Okay, it’s not exactly a metal but rather an alloy. However, this new material could help make flying more efficient, sustainable, and most importantly: safer.
The idea is to create a more aerodynamic plane equipped with wings that can fold.
Now, you might be thinking to yourself, “lots of aircraft already have folding wings, this isn’t new.” You’d be right: plenty of planes, especially those in the U.S. Navy already utilize folding wing technology and they have for quite a long time.
However, this is completely different. Currently, the wings of these planes are folded on the deck in order to take up less space. A few planes have the ability to fold their wings mid-flight, but the technology isn’t very advanced so the design is pretty cumbersome: it’s heavy and doesn’t serve much of a practical purpose.
This new technology would give operators the ability to actually fold the wings mid-flight making the plane more aerodynamic. It could reduce both weight and drag which would increase the plane’s speed and efficiency.
Shape Memory Alloy
Shape memory alloy (SMA) is a revolutionary material because it’s basically the memory foam of metal. SMA is a nickel-titanium alloy that engineers can “train” to return to any desired shape after deformation. Usually, the process requires applying heat to the alloy.
Dr. Othmane Benafan, a materials research engineer at the NASA Glen Research Center in Cleveland compares the process to ice melting and refreezing because the alloy can change from one solid state to another in a reversible manner. Also like ice, the process for SMA requires heat to change form.
SMA in itself isn’t a recent discovery. In fact, this alloy is already commercially available – especially in the medical and automotive industries. So, what makes NASA’s research so special?
Current SMAs on the market have their limits. For example, most can only be utilized at room temperature. This NASA research takes SMAs to the next level:
- More predictable properties.
- Higher energy density.
- Higher operating loads.
- Higher operating temperature.
This particular material’s microstructure makes it much more adaptable for practical use in aerospace applications. In layman’s terms: it’s compact, lightweight, and quiet and much easier to control than previous SMAs. Since it’s more predictable, it can be used in a wider variety of applications – especially aircraft.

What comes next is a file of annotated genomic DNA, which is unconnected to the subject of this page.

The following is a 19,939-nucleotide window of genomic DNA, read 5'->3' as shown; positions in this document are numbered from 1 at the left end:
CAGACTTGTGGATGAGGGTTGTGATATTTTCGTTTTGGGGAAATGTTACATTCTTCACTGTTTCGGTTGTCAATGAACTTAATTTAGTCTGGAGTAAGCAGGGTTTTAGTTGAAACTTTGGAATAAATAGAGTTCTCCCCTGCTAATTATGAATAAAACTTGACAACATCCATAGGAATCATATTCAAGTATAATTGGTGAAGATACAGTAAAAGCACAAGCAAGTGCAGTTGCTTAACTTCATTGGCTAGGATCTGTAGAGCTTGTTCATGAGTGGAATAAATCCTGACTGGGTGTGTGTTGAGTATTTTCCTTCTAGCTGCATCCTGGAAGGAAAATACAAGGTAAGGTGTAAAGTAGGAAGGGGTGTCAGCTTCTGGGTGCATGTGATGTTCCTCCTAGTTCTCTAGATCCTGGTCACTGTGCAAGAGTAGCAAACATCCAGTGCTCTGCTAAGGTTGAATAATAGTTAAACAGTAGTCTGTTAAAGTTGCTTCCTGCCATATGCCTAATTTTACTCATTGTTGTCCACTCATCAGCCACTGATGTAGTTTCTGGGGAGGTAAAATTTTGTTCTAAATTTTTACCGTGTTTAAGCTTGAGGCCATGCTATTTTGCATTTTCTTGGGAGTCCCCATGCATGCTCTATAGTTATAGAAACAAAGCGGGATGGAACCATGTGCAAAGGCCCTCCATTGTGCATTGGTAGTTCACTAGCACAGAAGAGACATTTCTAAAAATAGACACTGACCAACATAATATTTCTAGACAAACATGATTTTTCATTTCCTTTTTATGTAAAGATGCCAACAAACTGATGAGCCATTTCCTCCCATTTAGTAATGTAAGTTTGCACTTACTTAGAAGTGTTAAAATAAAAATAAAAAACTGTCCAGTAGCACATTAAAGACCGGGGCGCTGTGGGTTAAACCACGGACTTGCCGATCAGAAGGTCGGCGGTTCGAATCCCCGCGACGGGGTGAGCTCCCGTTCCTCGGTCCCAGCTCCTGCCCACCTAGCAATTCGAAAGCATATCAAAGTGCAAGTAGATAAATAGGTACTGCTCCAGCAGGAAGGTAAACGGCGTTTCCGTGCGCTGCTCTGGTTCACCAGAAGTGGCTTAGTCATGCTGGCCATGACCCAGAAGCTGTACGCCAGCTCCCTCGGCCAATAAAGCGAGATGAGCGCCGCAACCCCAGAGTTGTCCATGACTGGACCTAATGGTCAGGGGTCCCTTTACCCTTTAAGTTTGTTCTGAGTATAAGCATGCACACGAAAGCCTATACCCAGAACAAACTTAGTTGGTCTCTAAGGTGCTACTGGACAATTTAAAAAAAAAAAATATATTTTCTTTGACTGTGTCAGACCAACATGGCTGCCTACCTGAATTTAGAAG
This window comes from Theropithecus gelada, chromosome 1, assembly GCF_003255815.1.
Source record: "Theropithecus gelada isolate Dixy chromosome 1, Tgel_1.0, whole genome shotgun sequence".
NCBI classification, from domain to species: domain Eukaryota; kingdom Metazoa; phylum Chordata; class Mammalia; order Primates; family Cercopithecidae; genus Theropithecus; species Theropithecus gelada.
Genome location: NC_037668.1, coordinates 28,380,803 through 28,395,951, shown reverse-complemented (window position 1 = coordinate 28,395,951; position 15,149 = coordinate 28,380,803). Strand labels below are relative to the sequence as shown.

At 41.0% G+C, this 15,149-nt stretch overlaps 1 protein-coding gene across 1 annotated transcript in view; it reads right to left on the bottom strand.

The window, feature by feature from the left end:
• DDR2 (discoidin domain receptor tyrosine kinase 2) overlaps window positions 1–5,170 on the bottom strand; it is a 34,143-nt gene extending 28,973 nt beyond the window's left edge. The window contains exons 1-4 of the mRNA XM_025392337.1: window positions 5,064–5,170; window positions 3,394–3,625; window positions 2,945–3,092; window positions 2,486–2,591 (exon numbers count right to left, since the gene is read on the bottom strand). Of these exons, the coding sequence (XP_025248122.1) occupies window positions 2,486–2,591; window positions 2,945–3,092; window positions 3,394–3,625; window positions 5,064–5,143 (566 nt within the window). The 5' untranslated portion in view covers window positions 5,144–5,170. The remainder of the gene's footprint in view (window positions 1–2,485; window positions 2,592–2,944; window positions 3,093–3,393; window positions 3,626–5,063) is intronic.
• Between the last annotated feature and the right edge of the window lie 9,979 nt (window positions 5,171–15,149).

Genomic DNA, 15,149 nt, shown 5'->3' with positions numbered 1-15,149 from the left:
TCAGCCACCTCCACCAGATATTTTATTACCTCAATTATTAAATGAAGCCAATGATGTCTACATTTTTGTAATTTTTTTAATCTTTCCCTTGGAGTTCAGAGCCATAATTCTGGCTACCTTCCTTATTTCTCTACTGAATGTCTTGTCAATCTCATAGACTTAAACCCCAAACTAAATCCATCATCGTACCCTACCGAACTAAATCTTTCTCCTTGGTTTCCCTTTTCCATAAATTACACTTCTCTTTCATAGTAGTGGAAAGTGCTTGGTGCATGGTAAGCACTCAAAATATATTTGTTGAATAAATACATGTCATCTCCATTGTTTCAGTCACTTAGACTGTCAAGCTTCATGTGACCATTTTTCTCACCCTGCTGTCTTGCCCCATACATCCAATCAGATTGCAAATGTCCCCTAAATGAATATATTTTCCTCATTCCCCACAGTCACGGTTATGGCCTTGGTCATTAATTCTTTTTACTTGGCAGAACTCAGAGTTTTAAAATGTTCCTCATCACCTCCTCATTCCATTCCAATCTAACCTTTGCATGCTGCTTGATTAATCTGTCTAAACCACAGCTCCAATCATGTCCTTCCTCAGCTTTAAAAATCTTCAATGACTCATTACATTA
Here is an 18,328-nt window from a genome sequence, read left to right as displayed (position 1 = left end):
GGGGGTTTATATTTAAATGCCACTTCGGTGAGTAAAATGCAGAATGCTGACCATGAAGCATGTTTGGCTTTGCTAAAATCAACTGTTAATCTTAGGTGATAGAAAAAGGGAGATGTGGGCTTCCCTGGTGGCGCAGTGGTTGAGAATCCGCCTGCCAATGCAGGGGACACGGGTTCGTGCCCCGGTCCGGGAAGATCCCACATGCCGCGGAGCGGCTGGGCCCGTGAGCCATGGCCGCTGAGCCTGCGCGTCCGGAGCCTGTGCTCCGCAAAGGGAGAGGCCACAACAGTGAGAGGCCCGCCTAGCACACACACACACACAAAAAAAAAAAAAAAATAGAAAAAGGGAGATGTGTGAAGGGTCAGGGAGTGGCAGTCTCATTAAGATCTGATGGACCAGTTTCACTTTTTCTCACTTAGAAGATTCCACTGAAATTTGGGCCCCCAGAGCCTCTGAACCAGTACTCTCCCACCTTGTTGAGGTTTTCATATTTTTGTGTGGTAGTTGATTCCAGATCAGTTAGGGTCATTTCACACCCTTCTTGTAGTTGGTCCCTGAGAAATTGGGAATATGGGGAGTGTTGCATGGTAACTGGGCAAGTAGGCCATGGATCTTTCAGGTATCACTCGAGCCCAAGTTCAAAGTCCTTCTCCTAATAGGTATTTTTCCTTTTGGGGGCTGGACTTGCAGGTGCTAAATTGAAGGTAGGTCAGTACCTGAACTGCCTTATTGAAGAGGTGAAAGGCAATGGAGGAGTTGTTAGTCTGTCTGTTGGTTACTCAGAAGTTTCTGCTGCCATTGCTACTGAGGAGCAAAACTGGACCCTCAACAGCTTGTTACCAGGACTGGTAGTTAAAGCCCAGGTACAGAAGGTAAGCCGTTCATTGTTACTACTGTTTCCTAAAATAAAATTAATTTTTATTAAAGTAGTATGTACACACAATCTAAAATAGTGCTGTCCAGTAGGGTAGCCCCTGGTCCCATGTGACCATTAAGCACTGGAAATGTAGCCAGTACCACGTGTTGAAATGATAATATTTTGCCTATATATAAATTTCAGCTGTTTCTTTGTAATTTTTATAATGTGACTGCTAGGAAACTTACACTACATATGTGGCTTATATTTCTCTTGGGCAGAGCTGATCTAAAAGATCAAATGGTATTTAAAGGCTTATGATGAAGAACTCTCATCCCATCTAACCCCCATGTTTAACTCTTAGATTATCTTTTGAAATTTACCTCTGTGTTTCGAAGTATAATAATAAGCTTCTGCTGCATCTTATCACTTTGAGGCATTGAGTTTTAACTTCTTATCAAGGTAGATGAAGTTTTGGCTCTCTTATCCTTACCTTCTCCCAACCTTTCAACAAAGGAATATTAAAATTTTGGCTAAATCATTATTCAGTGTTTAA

A Little Help from Boeing
Developing a new material is one thing. Integrating it into an entire system is another. That’s where Boeing’s expertise and industry knowledge comes in handy.
Jim Mabe from Boeing Research and Technology says integration is more of an engineering problem than a science problem. That’s why Boeing is looking for ways to simplify the process. When the material is ready for commercial distribution, they need to be ready to easily apply it to existing aircraft systems.
Mabe also believes wings are only the beginning. Future SMA-aircraft integration could include engine fans or landing gear. Low-weight engines would be a huge step towards faster travel.
Boeing has had their eyes on SMA integration for many years. In 2012, they experimented with a SMA torque tube actuator as part of their ecoDemonstrator aircraft during their flight test program.
The next round of testing will take place on a much larger scale on a Boeing F/A-18 with already-existing wing-fold technology previously used by the U.S. Navy. Researchers will remove the current wing-fold system and install their own.
Upon activation, the wings will heat up and (hopefully) move 180 degrees: 90 degrees up from standard position, and 90 degrees down as well.
Revolutionizing Aircraft Technology
SMA technology is currently readily available throughout most of the medical field. Those bendable glasses? Yep, that’s SMA. It’s also not uncommon to see SMAs used during orthopedic surgeries.
In the grand scheme of things, metal technology has come a long way, but there’s still a lot the experts don’t know. SMAs are slowly revolutionizing nearly every industry that involves metal: robotics, engineering, automotive, telecommunication, the list goes on.
For aircraft, this could mean increased performance as well as safety throughout all aspects of flight. Down the road, SMA applications could eventually lead to supersonic travel!
But for now, they just want to make a safer, lighter, and more efficient plane equipped with wings that bend mid-flight.
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